Virtual Caravan Takes Buyers to Colombia from Their Homes

The August event from the Coffee for Peace initiative will allow participants to virtually engage with producers, cup coffees, and more.


Photos courtesy of Coffee for Peace

The COVID-19 pandemic has taken away many regular occurrences from our industry—interactions with customers at coffee shops, cupping in large groups, and so many more. Another noteworthy subtraction has been our ability to travel, particularly for coffee buyers whose regular visits to coffee-producing communities to purchase coffee are an essential part of their job.

The Virtual Buyers Caravan will give participants the experience of visiting coffee farms in Colombia from the safe environment of their homes.

The Coffee for Peace initiative in Colombia is looking to provide that buyer-to-producer connection with the first-ever Virtual Buyers Caravan, showcasing growers in Cauca and Valle del Cauca on August 11-14. Taking place virtually, the Caravan aims to present an interactive, festive experience that, according to the press release, is “much different from your average Zoom call.” Over four days, coffee buyers will engage in 90-minute virtual visits to four producer organizations in Colombia, take part in interactive cupping sessions, and learn about the culture and practices that make each group unique.

The Coffee for Peace initiative, led by the Colombian Coffee Growers Federation (FNC) and supported by the U.S. Agency for International Development (USAID), promotes the trade of traceable coffees from historic violent zones in Colombia. Juan Camilo Ramos, chief commercial officer of the FNC, says, “We are very excited about this first ever Virtual Buyers Caravan because it lays out a template for how coffee buyers can continue to develop meaningful relationships with Colombian coffee producers during a time of global crisis.”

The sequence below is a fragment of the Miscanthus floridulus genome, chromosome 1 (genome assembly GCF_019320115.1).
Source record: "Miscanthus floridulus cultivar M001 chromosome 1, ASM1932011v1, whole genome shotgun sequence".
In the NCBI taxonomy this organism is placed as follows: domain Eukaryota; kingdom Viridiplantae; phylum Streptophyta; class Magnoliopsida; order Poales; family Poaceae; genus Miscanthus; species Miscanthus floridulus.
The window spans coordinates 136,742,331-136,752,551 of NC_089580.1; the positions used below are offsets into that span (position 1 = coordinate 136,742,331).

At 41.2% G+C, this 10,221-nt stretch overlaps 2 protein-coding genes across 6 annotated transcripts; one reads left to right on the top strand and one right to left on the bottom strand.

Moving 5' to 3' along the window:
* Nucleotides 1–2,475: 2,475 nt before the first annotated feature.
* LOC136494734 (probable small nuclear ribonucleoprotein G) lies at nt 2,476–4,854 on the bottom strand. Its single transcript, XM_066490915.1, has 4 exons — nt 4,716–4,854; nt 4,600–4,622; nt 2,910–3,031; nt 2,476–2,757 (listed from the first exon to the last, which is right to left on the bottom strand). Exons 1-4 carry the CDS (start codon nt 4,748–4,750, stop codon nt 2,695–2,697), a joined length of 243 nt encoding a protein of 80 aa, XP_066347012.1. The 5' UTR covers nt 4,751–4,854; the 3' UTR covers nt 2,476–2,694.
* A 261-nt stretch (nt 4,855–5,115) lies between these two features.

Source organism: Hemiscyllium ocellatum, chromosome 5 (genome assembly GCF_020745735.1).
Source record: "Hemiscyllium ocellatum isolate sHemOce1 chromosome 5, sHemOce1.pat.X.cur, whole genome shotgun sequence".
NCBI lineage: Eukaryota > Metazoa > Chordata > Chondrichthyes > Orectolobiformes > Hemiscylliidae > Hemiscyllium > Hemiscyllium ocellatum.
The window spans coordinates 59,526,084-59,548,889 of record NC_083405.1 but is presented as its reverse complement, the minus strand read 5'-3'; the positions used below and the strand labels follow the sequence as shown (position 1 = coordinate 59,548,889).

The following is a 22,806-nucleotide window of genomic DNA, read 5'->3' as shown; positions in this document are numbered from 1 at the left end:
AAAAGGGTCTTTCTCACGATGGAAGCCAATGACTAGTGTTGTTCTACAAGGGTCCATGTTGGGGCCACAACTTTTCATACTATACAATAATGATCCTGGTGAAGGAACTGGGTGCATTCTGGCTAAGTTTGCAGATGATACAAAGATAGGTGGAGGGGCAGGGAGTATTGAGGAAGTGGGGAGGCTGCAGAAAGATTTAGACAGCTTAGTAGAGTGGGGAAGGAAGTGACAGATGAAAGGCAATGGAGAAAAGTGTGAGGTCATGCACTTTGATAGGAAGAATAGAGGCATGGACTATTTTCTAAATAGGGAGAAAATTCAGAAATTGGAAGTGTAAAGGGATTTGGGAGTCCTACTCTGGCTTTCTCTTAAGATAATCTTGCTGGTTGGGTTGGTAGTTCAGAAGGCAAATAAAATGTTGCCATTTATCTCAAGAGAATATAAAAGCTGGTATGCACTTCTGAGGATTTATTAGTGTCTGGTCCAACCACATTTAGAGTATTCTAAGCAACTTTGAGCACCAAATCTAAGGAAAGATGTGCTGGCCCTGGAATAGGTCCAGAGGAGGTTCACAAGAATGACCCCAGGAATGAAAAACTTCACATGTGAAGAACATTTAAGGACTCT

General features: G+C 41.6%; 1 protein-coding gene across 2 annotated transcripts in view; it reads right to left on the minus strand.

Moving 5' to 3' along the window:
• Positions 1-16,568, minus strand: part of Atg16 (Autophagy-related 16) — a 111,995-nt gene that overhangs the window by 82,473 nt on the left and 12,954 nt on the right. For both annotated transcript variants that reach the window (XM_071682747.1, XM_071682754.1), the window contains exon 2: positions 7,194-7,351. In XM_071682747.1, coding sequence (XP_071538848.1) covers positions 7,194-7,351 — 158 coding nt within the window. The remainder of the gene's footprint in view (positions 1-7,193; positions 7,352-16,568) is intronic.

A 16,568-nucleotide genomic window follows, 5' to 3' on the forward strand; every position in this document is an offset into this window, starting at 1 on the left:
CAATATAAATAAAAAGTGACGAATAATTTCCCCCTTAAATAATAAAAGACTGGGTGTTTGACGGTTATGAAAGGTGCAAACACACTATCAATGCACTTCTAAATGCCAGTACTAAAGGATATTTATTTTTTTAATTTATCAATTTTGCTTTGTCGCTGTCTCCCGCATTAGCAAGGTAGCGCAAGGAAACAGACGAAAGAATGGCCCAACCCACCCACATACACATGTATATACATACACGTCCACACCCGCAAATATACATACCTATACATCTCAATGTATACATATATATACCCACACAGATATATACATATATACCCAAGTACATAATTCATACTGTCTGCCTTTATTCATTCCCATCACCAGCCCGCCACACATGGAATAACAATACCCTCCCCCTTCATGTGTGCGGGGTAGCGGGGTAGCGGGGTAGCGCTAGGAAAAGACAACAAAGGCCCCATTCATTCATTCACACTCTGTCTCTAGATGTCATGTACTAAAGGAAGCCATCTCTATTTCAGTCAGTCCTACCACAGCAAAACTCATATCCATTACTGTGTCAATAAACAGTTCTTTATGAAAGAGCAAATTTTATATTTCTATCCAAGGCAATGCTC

The FNC and USAID are partners in Coffee for Peace, the organization behind the Virtual Buyers Caravan that helps grow the coffee trade in historic violent zones in Colombia.

Adds David Pohl of Coffee for Peace, “While there is no substitute for stepping foot on a coffee farm, technology has improved so dramatically in recent years that it really is possible to visit coffee-producing communities, engage with producer groups, and develop long-term relationships without having to board a plane.”

Interested coffee buyers can apply to attend the Virtual Buyers Caravan here; the deadline to register is July 22. They will then receive samples from the four producer groups taking part in the Caravan: The FNC through the Coffee Growers Committee of Cauca; Cencoic in Popayan; Cafinorte in Santander de Quilichao; and Cafioccidente in Restrepo. Buyers will receive samples both as green and roasted coffee for their own cuppings, allowing them to sample-roast to their desired level, but also taste the same roasted coffee as all participants so they’re on the same page when the event holds a conversation about the coffee.

Each producer organization taking part in the Virtual Buyers Caravan will present their coffee and talk to buyers about their community.

Each day of the Caravan will feature a different producer group, with a live Q&A between producers and participating buyers, a video on each group, and a conversation about their coffee. This interaction between producer and buyer is especially important at this time, says KC O’Keefe of Coffee for Peace: “The specialty-coffee business is built upon the coffee roaster’s interaction with growers. Vacant that interaction, specialty coffee becomes a simple high-quality commodity. The Virtual Buyers Caravan attempts to throw a critical interaction lifeline to keep specialty coffee special through COVID-19.”

Participants can watch a video about the Virtual Buyers Caravan here, and register and learn more details at the website here.

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